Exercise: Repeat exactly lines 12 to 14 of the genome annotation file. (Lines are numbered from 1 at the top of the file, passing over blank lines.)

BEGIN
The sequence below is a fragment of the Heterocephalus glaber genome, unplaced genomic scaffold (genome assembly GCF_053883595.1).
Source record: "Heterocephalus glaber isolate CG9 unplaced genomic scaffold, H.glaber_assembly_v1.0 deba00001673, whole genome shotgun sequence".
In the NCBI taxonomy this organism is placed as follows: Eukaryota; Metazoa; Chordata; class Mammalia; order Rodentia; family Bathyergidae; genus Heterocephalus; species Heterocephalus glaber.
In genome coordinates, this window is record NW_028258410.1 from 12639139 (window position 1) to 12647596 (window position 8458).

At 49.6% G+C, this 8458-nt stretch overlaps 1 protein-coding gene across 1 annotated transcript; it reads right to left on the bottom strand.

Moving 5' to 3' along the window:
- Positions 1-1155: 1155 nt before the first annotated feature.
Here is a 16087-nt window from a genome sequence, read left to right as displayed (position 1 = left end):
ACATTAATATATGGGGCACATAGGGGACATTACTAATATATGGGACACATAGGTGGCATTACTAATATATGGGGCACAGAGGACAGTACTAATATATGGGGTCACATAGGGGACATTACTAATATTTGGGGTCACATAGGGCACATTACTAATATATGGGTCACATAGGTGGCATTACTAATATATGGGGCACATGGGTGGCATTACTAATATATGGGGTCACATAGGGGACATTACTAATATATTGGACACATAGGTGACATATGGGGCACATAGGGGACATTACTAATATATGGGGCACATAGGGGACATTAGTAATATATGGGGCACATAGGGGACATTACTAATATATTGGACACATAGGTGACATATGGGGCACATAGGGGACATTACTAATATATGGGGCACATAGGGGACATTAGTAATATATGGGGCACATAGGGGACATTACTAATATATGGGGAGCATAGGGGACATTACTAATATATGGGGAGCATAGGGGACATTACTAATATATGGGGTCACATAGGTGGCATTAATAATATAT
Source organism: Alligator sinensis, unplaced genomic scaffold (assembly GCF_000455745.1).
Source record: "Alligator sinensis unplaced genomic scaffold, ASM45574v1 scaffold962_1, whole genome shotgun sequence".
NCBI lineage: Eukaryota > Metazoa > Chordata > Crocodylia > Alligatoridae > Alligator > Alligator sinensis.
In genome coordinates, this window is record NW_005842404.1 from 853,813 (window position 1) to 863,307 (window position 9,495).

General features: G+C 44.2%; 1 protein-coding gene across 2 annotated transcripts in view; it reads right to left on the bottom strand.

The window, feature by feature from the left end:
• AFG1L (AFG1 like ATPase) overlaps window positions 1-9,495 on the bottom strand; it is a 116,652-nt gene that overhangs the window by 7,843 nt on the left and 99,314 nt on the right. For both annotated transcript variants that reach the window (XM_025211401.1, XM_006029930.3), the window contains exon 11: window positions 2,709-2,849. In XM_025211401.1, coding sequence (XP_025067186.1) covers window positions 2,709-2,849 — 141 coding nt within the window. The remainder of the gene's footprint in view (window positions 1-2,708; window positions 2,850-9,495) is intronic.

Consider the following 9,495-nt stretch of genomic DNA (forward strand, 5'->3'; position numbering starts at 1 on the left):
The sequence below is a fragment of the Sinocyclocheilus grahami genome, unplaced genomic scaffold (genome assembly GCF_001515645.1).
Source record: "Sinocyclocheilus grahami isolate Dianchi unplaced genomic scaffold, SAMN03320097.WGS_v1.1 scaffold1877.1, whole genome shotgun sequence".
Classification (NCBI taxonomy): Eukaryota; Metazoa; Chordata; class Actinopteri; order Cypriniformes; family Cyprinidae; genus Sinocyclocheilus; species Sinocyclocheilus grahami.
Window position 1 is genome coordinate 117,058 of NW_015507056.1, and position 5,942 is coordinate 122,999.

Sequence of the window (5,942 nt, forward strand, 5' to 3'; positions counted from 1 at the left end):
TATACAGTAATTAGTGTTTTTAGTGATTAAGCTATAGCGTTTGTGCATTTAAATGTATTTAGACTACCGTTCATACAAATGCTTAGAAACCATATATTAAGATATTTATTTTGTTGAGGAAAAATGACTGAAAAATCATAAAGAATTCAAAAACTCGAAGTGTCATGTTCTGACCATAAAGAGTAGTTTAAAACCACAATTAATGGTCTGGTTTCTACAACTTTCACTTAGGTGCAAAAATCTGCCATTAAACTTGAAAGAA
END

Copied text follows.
NCBI lineage: Eukaryota > Metazoa > Chordata > Crocodylia > Alligatoridae > Alligator > Alligator sinensis.
In genome coordinates, this window is record NW_005842404.1 from 853,813 (window position 1) to 863,307 (window position 9,495).

General features: G+C 44.2%; 1 protein-coding gene across 2 annotated transcripts in view; it reads right to left on the bottom strand.